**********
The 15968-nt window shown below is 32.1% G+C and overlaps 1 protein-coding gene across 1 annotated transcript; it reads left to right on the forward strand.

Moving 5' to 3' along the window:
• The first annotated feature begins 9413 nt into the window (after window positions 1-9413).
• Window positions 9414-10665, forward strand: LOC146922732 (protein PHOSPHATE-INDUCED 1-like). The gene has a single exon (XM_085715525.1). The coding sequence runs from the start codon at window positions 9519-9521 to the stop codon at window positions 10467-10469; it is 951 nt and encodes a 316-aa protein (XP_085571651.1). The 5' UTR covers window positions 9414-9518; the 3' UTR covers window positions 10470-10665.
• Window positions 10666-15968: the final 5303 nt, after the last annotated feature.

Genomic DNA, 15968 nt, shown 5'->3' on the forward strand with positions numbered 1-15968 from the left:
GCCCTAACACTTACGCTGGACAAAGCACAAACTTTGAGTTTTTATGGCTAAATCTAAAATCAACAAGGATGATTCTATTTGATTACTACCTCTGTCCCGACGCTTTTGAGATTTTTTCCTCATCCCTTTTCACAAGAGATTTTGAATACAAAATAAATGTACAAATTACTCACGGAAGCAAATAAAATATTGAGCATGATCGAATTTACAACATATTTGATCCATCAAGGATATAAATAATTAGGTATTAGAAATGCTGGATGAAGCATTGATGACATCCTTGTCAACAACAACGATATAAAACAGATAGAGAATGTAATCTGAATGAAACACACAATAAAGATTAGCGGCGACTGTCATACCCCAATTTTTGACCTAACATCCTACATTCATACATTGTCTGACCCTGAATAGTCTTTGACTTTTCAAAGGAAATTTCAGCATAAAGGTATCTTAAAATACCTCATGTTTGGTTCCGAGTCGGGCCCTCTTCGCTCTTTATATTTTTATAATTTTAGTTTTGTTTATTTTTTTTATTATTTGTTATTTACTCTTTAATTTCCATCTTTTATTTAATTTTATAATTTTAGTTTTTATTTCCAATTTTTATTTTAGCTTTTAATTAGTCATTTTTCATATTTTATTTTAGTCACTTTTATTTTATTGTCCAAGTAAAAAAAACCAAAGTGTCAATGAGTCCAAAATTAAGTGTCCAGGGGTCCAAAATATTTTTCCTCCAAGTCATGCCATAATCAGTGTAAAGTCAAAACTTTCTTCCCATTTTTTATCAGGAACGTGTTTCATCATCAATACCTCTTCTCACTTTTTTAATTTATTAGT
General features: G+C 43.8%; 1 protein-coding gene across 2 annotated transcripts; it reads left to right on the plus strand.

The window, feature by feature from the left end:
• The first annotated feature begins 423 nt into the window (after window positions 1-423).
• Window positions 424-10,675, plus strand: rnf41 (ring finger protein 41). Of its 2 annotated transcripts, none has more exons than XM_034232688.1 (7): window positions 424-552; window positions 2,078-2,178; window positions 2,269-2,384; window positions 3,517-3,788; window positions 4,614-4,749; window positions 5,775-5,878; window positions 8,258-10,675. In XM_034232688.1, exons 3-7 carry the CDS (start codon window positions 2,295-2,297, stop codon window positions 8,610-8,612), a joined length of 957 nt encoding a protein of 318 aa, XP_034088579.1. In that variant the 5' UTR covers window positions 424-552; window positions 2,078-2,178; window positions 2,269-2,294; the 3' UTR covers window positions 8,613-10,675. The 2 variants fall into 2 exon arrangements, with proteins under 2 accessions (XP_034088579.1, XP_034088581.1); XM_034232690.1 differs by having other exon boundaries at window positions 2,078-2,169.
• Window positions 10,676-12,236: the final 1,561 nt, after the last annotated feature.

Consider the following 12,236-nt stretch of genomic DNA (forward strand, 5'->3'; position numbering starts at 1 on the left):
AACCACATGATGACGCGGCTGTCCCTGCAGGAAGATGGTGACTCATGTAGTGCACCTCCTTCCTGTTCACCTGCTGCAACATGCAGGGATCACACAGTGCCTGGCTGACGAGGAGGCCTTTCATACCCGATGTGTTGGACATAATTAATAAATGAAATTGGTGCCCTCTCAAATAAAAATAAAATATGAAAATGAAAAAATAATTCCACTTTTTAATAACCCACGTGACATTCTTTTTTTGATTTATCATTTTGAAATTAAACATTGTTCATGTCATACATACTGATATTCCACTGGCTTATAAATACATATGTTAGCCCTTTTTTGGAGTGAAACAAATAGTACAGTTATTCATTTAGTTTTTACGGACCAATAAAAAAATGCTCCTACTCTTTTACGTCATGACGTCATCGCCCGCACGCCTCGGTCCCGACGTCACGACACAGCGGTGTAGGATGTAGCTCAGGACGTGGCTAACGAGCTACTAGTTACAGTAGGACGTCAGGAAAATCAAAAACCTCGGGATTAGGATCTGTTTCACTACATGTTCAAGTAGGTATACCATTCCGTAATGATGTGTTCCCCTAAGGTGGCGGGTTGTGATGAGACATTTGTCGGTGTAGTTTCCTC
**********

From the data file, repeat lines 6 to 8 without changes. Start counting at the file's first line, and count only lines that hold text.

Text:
Genomic DNA, 15968 nt, shown 5'->3' on the forward strand with positions numbered 1-15968 from the left:
GCCCTAACACTTACGCTGGACAAAGCACAAACTTTGAGTTTTTATGGCTAAATCTAAAATCAACAAGGATGATTCTATTTGATTACTACCTCTGTCCCGACGCTTTTGAGATTTTTTCCTCATCCCTTTTCACAAGAGATTTTGAATACAAAATAAATGTACAAATTACTCACGGAAGCAAATAAAATATTGAGCATGATCGAATTTACAACATATTTGATCCATCAAGGATATAAATAATTAGGTATTAGAAATGCTGGATGAAGCATTGATGACATCCTTGTCAACAACAACGATATAAAACAGATAGAGAATGTAATCTGAATGAAACACACAATAAAGATTAGCGGCGACTGTCATACCCCAATTTTTGACCTAACATCCTACATTCATACATTGTCTGACCCTGAATAGTCTTTGACTTTTCAAAGGAAATTTCAGCATAAAGGTATCTTAAAATACCTCATGTTTGGTTCCGAGTCGGGCCCTCTTCGCTCTTTATATTTTTATAATTTTAGTTTTGTTTATTTTTTTTATTATTTGTTATTTACTCTTTAATTTCCATCTTTTATTTAATTTTATAATTTTAGTTTTTATTTCCAATTTTTATTTTAGCTTTTAATTAGTCATTTTTCATATTTTATTTTAGTCACTTTTATTTTATTGTCCAAGTAAAAAAAACCAAAGTGTCAATGAGTCCAAAATTAAGTGTCCAGGGGTCCAAAATATTTTTCCTCCAAGTCATGCCATAATCAGTGTAAAGTCAAAACTTTCTTCCCATTTTTTATCAGGAACGTGTTTCATCATCAATACCTCTTCTCACTTTTTTAATTTATTAGT
General features: G+C 43.8%; 1 protein-coding gene across 2 annotated transcripts; it reads left to right on the plus strand.